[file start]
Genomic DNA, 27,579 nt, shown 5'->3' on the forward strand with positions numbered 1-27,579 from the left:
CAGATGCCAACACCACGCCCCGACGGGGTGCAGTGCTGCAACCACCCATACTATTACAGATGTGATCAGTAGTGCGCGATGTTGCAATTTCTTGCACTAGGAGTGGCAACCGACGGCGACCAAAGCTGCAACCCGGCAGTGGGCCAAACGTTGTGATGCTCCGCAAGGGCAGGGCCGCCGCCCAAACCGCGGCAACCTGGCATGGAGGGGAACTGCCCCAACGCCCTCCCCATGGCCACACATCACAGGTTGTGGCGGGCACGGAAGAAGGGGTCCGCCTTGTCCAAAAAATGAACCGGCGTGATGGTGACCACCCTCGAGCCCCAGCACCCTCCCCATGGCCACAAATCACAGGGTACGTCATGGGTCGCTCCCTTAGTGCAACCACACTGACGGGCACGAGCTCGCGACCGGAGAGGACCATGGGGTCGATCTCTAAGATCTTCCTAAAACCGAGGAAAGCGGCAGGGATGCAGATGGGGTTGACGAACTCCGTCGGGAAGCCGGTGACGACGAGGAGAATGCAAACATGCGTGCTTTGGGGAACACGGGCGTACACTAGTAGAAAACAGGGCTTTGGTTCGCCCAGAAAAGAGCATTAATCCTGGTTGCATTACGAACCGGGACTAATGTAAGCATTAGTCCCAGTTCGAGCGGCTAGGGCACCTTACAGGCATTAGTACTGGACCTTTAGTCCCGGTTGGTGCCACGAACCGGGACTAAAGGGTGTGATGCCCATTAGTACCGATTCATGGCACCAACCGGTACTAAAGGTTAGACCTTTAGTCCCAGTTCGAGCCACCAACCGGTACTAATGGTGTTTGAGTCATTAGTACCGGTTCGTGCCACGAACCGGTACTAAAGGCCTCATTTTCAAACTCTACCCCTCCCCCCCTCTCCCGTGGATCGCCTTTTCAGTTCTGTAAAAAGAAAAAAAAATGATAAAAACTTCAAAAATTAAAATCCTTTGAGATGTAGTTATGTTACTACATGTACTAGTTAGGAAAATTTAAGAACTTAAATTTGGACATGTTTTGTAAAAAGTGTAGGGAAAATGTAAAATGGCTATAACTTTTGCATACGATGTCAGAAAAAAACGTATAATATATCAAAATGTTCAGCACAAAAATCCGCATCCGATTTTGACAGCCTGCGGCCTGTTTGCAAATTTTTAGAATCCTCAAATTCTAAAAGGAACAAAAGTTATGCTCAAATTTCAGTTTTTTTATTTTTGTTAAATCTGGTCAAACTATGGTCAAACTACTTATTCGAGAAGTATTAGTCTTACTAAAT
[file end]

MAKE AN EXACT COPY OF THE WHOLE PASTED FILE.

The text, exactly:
Genomic DNA, 27,579 nt, shown 5'->3' on the forward strand with positions numbered 1-27,579 from the left:
CAGATGCCAACACCACGCCCCGACGGGGTGCAGTGCTGCAACCACCCATACTATTACAGATGTGATCAGTAGTGCGCGATGTTGCAATTTCTTGCACTAGGAGTGGCAACCGACGGCGACCAAAGCTGCAACCCGGCAGTGGGCCAAACGTTGTGATGCTCCGCAAGGGCAGGGCCGCCGCCCAAACCGCGGCAACCTGGCATGGAGGGGAACTGCCCCAACGCCCTCCCCATGGCCACACATCACAGGTTGTGGCGGGCACGGAAGAAGGGGTCCGCCTTGTCCAAAAAATGAACCGGCGTGATGGTGACCACCCTCGAGCCCCAGCACCCTCCCCATGGCCACAAATCACAGGGTACGTCATGGGTCGCTCCCTTAGTGCAACCACACTGACGGGCACGAGCTCGCGACCGGAGAGGACCATGGGGTCGATCTCTAAGATCTTCCTAAAACCGAGGAAAGCGGCAGGGATGCAGATGGGGTTGACGAACTCCGTCGGGAAGCCGGTGACGACGAGGAGAATGCAAACATGCGTGCTTTGGGGAACACGGGCGTACACTAGTAGAAAACAGGGCTTTGGTTCGCCCAGAAAAGAGCATTAATCCTGGTTGCATTACGAACCGGGACTAATGTAAGCATTAGTCCCAGTTCGAGCGGCTAGGGCACCTTACAGGCATTAGTACTGGACCTTTAGTCCCGGTTGGTGCCACGAACCGGGACTAAAGGGTGTGATGCCCATTAGTACCGATTCATGGCACCAACCGGTACTAAAGGTTAGACCTTTAGTCCCAGTTCGAGCCACCAACCGGTACTAATGGTGTTTGAGTCATTAGTACCGGTTCGTGCCACGAACCGGTACTAAAGGCCTCATTTTCAAACTCTACCCCTCCCCCCCTCTCCCGTGGATCGCCTTTTCAGTTCTGTAAAAAGAAAAAAAAATGATAAAAACTTCAAAAATTAAAATCCTTTGAGATGTAGTTATGTTACTACATGTACTAGTTAGGAAAATTTAAGAACTTAAATTTGGACATGTTTTGTAAAAAGTGTAGGGAAAATGTAAAATGGCTATAACTTTTGCATACGATGTCAGAAAAAAACGTATAATATATCAAAATGTTCAGCACAAAAATCCGCATCCGATTTTGACAGCCTGCGGCCTGTTTGCAAATTTTTAGAATCCTCAAATTCTAAAAGGAACAAAAGTTATGCTCAAATTTCAGTTTTTTTATTTTTGTTAAATCTGGTCAAACTATGGTCAAACTACTTATTCGAGAAGTATTAGTCTTACTAAAT